Dianne's Reviews > Good Harbor

Good Harbor by Anita Diamant
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Sep 24, 09


The story involved breast cancer – DCIS – which I have had, and it was somewhat interesting to read about that. However, I didn’t get it at all when the woman’s first and only reaction to the mastectomy option was horror…wouldn’t even consider it. That seemed unrealistic to me, that she didn’t at least acknowledge the worth of mastectomy.

Um, it was good, I guess. I mean, I stayed interested and all, but it just seemed a little too simple, contrived; made use of too many tired stereotypes. The friendship was too contrived.
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Marianne Many people have difficulty accepting the mastectomy option, even when evidence based, so Kathleen's reaction there was quite believable to me. I should explain that I work in mammography, so have met many women who express this fear when having mammography examinations in a 'well woman' setting and no cancer is diagnosed, as well as in a symptomatic setting.
We must remember that an individual's situation and experience is not universal.


Dianne Marianne wrote: "Many people have difficulty accepting the mastectomy option, even when evidence based, so Kathleen's reaction there was quite believable to me. I should explain that I work in mammography, so have ..."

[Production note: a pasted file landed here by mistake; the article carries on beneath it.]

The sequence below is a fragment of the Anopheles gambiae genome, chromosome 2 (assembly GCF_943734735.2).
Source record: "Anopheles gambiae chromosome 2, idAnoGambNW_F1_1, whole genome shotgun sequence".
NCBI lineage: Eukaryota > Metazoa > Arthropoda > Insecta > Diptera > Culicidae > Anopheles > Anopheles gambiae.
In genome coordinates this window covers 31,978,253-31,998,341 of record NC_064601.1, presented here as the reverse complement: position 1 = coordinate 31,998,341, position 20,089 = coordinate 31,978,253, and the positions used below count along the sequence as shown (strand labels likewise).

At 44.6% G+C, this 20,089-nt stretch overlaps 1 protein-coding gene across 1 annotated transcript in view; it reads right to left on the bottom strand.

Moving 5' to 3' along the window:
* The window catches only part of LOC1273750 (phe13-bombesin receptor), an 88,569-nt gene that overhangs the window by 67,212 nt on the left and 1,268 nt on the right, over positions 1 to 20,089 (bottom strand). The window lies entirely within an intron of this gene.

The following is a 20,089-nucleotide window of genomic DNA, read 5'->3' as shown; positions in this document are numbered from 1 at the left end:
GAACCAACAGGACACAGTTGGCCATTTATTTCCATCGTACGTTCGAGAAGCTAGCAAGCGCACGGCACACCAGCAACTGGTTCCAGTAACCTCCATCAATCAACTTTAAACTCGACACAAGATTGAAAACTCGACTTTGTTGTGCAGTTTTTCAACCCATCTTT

I'm not quite sure what your point to me was, short of desiring to "enlighten" me and, perhaps, scold me (i.e., "We must remember...").

I never have believed my situation and experience is universal, and I certainly know that thinking about a mastectomy is no picnic.

You'll notice that I said the woman's "first and only" reaction to mastectomy was horror. While horror (or some other word expressing shock and fear) is often a first reaction (to almost any cancer treatment), most women move beyond their first reactions -- to *all* the various options -- and begin the painful process of figuring out what will be the final decision for themselves.

I would have liked the author to more accurately portray the deeper, more thoughtful (albeit psychologically difficult) medical decision-making process most women go through. This aspect of the book, like many other aspects of it, was simply too simplified.


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